Pharmacogenomics: How genetic testing is making therapeutics safer and more effective

Pharmacogenomics was one of the earliest success stories of the genome era, and today serves as a foundation for the concept of precision medicine. From companion diagnostics to individual drug metabolism profiles, knowledge of a patient’s genetic variation can be critical for guiding the selection or dosing of a therapeutic. Indeed, genetic testing has allowed the pharmaceutical industry to streamline drug development while delivering therapeutics with better efficacy and reduced adverse events. This trend has also led to an increase in the types and number of genetic tests that must be tracked and made available by clinical lab professionals.

Two kinds of genetic tests have shown great utility in this area: companion diagnostics, or tests paired with a drug to ensure its use in patients who are most likely to benefit; and drug metabolism tests, which help identify patients who may not be able to tolerate a certain drug or who require different dosing for effective treatment. Together, these tests help physicians choose the best therapeutic option for a specific patient, maximizing effectiveness while minimizing the risk of severe adverse reactions.

In this article, we look at the remarkable rise of companion diagnostics and drug metabolism tests, as well as what to expect from this field in the coming years.

Companion diagnostics

In 1998, the U.S. Food and Drug Administration (FDA) approved Herceptin, the first therapeutic tied to a particular genetic biomarker determined by a companion diagnostic test. Since then, the march toward mainstream companion diagnostics has been slow but steady. Today, some two dozen FDA-cleared companion diagnostics are mandatory for the prescription of certain drugs, while nearly 140 drugs have labels recommending (but not requiring) pharmacogenomic testing.1

According to an analysis from the Personalized Medicine Coalition, a nonprofit advocacy group, 28 percent of the new drugs approved by the FDA last year could be classified as “personalized medicine”— that is, their labels indicate that optimal patient response is linked to the use of a diagnostic test.2 While the earliest companion diagnostics were targeted at cancer, where the genetic profile of a tumor can point to the most-likely-to-succeed therapeutic, their use has since broadened to include drugs for infectious diseases, cystic fibrosis, and several other disease areas.3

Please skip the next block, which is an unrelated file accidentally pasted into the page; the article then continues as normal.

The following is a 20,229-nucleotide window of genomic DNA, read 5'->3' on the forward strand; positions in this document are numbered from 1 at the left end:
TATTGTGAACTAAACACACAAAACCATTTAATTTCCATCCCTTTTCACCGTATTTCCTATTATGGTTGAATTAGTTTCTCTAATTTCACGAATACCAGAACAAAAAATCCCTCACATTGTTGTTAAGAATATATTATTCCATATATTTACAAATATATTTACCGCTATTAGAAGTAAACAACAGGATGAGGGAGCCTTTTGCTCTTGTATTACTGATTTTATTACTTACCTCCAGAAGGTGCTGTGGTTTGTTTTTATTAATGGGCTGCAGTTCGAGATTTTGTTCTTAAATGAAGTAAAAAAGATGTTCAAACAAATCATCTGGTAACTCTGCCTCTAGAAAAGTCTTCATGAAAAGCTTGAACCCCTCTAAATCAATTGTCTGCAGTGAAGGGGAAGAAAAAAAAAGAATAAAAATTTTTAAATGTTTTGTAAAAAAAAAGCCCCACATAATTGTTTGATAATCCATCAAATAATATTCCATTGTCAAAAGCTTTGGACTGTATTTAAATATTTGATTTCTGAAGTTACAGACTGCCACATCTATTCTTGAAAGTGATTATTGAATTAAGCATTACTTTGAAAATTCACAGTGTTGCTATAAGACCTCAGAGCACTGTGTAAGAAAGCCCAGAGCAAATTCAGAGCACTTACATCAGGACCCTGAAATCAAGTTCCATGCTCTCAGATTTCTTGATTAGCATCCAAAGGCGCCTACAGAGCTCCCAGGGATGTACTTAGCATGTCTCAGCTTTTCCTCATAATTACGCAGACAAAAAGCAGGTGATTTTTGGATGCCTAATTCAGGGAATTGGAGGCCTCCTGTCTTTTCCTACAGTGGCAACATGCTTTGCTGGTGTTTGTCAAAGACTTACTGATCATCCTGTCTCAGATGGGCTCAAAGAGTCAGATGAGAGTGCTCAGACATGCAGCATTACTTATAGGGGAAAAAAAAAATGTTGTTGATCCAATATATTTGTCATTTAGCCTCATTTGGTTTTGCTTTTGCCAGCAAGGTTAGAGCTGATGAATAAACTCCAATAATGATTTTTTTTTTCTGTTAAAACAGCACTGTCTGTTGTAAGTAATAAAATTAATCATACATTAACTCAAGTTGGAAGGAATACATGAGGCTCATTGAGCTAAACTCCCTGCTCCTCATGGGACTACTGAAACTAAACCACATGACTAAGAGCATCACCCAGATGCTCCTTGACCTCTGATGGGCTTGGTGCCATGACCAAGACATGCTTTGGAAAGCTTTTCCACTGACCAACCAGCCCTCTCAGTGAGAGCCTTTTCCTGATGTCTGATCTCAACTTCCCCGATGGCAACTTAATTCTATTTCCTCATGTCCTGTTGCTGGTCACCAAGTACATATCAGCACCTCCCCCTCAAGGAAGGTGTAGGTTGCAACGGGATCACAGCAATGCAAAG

Companion diagnostics offer several advantages to pharmaceutical companies beyond safer and more effective medications for patients. Clinical trials for targeted treatments can be smaller, which makes them less expensive and faster at generating results. These tests can also be used to rescue promising investigational compounds that would otherwise be shelved for not working broadly across all patients; with the right biomarker and a companion test, these drug candidates can be safely ushered through clinical trials by delivering them only to an optimally defined patient group. In what is widely acknowledged to be the post-blockbuster-drug era, pharma and biotech companies have found a successful alternative in spending less money to develop treatments that work for high-value niche indications.

Drug metabolism testing

Many genetic tests analyze patients for their ability to process a particular drug or class of drugs. This testing was enabled by the discovery that the cytochrome P450 genes encode enzymes responsible for metabolizing as much as 80 percent of currently available therapeutics. These enzymes—CYP2D6, CYP2C19, CYP2C9, CYP3A4, and CYP3A5—mostly occur in the liver, where they handle the breakdown of drugs and clear them from the system. CYP2D6 alone is thought to metabolize up to 25 percent of therapeutics, including pain medications, cardiovascular drugs, and anti-psychotics.

The genes encoding these enzymes are highly variable among individuals, and extensive studies have determined that patients with specific genotypes are more likely to metabolize (and therefore respond well to) certain drugs, while patients with other genotypes may see little or no benefit because their bodies do not process the therapeutics. Based on this information, many companies have developed genetic tests to reveal a patient’s metabolism profile and guide therapy selection.